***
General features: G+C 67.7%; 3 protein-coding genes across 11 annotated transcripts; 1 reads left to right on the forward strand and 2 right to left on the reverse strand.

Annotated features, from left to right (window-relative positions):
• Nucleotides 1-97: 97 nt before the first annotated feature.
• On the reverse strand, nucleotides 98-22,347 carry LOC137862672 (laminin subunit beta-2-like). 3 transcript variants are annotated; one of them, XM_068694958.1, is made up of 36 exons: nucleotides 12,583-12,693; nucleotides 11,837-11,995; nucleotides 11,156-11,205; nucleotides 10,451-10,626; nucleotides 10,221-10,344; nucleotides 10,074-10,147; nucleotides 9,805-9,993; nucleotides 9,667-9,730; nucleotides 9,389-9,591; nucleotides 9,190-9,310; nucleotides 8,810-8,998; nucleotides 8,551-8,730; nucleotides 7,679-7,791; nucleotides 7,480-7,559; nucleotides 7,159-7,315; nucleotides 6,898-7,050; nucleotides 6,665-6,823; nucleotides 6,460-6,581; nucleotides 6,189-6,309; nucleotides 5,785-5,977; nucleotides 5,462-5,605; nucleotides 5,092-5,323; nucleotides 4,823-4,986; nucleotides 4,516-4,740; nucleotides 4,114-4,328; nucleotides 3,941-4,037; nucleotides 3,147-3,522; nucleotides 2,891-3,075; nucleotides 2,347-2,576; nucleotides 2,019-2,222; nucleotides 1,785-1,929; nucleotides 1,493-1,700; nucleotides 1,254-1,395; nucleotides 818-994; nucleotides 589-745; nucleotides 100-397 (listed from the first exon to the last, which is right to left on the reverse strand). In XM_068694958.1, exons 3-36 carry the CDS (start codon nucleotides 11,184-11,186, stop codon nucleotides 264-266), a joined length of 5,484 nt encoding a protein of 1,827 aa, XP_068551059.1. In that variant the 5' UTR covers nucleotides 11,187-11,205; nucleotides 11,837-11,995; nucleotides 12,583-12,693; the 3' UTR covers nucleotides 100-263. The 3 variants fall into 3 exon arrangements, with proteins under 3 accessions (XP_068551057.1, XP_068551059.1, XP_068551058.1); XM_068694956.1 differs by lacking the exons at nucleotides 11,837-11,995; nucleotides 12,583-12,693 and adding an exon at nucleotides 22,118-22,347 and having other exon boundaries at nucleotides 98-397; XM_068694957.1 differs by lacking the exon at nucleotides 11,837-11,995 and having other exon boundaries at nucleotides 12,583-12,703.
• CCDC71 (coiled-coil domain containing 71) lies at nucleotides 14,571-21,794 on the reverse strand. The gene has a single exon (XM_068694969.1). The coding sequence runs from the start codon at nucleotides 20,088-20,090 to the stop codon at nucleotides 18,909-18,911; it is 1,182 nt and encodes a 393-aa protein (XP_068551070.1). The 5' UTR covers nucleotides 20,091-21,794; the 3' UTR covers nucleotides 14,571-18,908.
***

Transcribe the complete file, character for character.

General features: G+C 67.7%; 3 protein-coding genes across 11 annotated transcripts; 1 reads left to right on the forward strand and 2 right to left on the reverse strand.

Annotated features, from left to right (window-relative positions):
• Nucleotides 1-97: 97 nt before the first annotated feature.
• On the reverse strand, nucleotides 98-22,347 carry LOC137862672 (laminin subunit beta-2-like). 3 transcript variants are annotated; one of them, XM_068694958.1, is made up of 36 exons: nucleotides 12,583-12,693; nucleotides 11,837-11,995; nucleotides 11,156-11,205; nucleotides 10,451-10,626; nucleotides 10,221-10,344; nucleotides 10,074-10,147; nucleotides 9,805-9,993; nucleotides 9,667-9,730; nucleotides 9,389-9,591; nucleotides 9,190-9,310; nucleotides 8,810-8,998; nucleotides 8,551-8,730; nucleotides 7,679-7,791; nucleotides 7,480-7,559; nucleotides 7,159-7,315; nucleotides 6,898-7,050; nucleotides 6,665-6,823; nucleotides 6,460-6,581; nucleotides 6,189-6,309; nucleotides 5,785-5,977; nucleotides 5,462-5,605; nucleotides 5,092-5,323; nucleotides 4,823-4,986; nucleotides 4,516-4,740; nucleotides 4,114-4,328; nucleotides 3,941-4,037; nucleotides 3,147-3,522; nucleotides 2,891-3,075; nucleotides 2,347-2,576; nucleotides 2,019-2,222; nucleotides 1,785-1,929; nucleotides 1,493-1,700; nucleotides 1,254-1,395; nucleotides 818-994; nucleotides 589-745; nucleotides 100-397 (listed from the first exon to the last, which is right to left on the reverse strand). In XM_068694958.1, exons 3-36 carry the CDS (start codon nucleotides 11,184-11,186, stop codon nucleotides 264-266), a joined length of 5,484 nt encoding a protein of 1,827 aa, XP_068551059.1. In that variant the 5' UTR covers nucleotides 11,187-11,205; nucleotides 11,837-11,995; nucleotides 12,583-12,693; the 3' UTR covers nucleotides 100-263. The 3 variants fall into 3 exon arrangements, with proteins under 3 accessions (XP_068551057.1, XP_068551059.1, XP_068551058.1); XM_068694956.1 differs by lacking the exons at nucleotides 11,837-11,995; nucleotides 12,583-12,693 and adding an exon at nucleotides 22,118-22,347 and having other exon boundaries at nucleotides 98-397; XM_068694957.1 differs by lacking the exon at nucleotides 11,837-11,995 and having other exon boundaries at nucleotides 12,583-12,703.
• CCDC71 (coiled-coil domain containing 71) lies at nucleotides 14,571-21,794 on the reverse strand. The gene has a single exon (XM_068694969.1). The coding sequence runs from the start codon at nucleotides 20,088-20,090 to the stop codon at nucleotides 18,909-18,911; it is 1,182 nt and encodes a 393-aa protein (XP_068551070.1). The 5' UTR covers nucleotides 20,091-21,794; the 3' UTR covers nucleotides 14,571-18,908.